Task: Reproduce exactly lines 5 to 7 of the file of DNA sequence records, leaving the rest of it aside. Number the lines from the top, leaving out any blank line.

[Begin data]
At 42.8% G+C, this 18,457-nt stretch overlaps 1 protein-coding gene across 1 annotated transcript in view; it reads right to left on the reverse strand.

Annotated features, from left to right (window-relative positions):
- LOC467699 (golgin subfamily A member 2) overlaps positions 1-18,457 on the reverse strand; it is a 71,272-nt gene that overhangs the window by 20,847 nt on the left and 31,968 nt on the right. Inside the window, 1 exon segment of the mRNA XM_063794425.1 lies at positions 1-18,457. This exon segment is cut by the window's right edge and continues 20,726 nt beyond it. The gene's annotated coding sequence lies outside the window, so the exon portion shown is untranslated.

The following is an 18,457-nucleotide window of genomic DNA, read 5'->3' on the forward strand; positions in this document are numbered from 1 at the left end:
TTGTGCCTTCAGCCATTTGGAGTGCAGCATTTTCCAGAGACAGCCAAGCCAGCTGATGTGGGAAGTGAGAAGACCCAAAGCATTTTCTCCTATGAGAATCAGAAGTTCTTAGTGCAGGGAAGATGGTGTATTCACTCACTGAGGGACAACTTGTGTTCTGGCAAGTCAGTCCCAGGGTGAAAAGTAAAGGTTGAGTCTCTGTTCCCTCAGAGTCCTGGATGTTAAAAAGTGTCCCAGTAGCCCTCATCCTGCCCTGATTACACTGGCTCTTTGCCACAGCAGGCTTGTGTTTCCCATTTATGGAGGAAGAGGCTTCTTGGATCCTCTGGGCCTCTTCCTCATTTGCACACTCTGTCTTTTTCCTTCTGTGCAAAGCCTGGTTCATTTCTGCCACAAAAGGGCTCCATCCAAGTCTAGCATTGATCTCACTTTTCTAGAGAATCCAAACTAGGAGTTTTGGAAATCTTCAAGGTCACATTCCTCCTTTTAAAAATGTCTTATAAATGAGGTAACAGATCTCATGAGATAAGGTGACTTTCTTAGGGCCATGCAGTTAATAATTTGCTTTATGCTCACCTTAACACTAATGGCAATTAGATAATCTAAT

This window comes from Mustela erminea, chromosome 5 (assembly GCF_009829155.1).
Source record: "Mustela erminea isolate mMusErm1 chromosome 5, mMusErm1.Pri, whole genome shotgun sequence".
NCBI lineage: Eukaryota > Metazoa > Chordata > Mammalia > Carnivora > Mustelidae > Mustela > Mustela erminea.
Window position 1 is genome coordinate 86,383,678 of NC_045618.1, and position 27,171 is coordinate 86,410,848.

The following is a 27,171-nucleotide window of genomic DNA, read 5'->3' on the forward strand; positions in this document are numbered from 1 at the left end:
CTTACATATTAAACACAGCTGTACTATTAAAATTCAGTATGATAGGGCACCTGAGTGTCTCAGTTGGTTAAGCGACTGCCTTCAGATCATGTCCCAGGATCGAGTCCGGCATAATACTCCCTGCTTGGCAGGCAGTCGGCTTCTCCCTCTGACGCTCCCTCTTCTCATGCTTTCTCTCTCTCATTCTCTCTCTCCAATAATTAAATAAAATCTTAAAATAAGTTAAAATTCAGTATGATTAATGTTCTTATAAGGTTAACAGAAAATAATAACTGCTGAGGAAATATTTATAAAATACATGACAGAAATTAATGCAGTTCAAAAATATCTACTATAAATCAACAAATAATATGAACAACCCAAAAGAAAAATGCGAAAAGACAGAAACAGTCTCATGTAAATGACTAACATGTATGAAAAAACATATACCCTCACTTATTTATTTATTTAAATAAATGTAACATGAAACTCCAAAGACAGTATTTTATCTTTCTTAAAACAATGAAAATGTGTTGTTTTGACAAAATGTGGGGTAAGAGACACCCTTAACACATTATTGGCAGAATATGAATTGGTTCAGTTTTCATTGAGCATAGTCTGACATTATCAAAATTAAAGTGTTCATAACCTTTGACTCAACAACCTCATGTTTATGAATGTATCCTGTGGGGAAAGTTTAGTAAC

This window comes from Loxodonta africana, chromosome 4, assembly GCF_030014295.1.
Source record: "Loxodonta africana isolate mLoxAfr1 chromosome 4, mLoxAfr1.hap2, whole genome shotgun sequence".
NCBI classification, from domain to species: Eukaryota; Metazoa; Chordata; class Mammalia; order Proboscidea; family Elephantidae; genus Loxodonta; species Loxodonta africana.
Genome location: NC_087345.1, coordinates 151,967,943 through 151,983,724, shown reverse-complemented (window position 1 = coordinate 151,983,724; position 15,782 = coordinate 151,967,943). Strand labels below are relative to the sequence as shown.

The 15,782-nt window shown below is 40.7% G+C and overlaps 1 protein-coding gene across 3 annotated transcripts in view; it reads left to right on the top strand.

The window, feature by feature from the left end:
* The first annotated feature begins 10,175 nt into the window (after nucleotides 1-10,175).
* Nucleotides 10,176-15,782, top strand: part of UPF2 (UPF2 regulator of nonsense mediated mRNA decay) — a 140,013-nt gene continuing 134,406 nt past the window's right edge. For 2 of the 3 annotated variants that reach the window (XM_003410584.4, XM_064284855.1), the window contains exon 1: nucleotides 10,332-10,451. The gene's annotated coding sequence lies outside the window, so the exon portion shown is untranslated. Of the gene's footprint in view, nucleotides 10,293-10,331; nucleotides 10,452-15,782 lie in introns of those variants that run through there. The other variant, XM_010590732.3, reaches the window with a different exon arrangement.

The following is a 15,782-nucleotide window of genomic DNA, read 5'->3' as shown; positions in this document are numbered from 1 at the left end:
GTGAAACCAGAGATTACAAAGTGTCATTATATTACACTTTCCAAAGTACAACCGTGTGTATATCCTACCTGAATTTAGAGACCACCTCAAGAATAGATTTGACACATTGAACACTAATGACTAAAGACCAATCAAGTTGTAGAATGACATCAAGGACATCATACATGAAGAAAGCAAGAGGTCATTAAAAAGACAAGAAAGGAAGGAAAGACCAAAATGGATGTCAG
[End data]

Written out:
TTGTGCCTTCAGCCATTTGGAGTGCAGCATTTTCCAGAGACAGCCAAGCCAGCTGATGTGGGAAGTGAGAAGACCCAAAGCATTTTCTCCTATGAGAATCAGAAGTTCTTAGTGCAGGGAAGATGGTGTATTCACTCACTGAGGGACAACTTGTGTTCTGGCAAGTCAGTCCCAGGGTGAAAAGTAAAGGTTGAGTCTCTGTTCCCTCAGAGTCCTGGATGTTAAAAAGTGTCCCAGTAGCCCTCATCCTGCCCTGATTACACTGGCTCTTTGCCACAGCAGGCTTGTGTTTCCCATTTATGGAGGAAGAGGCTTCTTGGATCCTCTGGGCCTCTTCCTCATTTGCACACTCTGTCTTTTTCCTTCTGTGCAAAGCCTGGTTCATTTCTGCCACAAAAGGGCTCCATCCAAGTCTAGCATTGATCTCACTTTTCTAGAGAATCCAAACTAGGAGTTTTGGAAATCTTCAAGGTCACATTCCTCCTTTTAAAAATGTCTTATAAATGAGGTAACAGATCTCATGAGATAAGGTGACTTTCTTAGGGCCATGCAGTTAATAATTTGCTTTATGCTCACCTTAACACTAATGGCAATTAGATAATCTAAT

This window comes from Mustela erminea, chromosome 5 (assembly GCF_009829155.1).
Source record: "Mustela erminea isolate mMusErm1 chromosome 5, mMusErm1.Pri, whole genome shotgun sequence".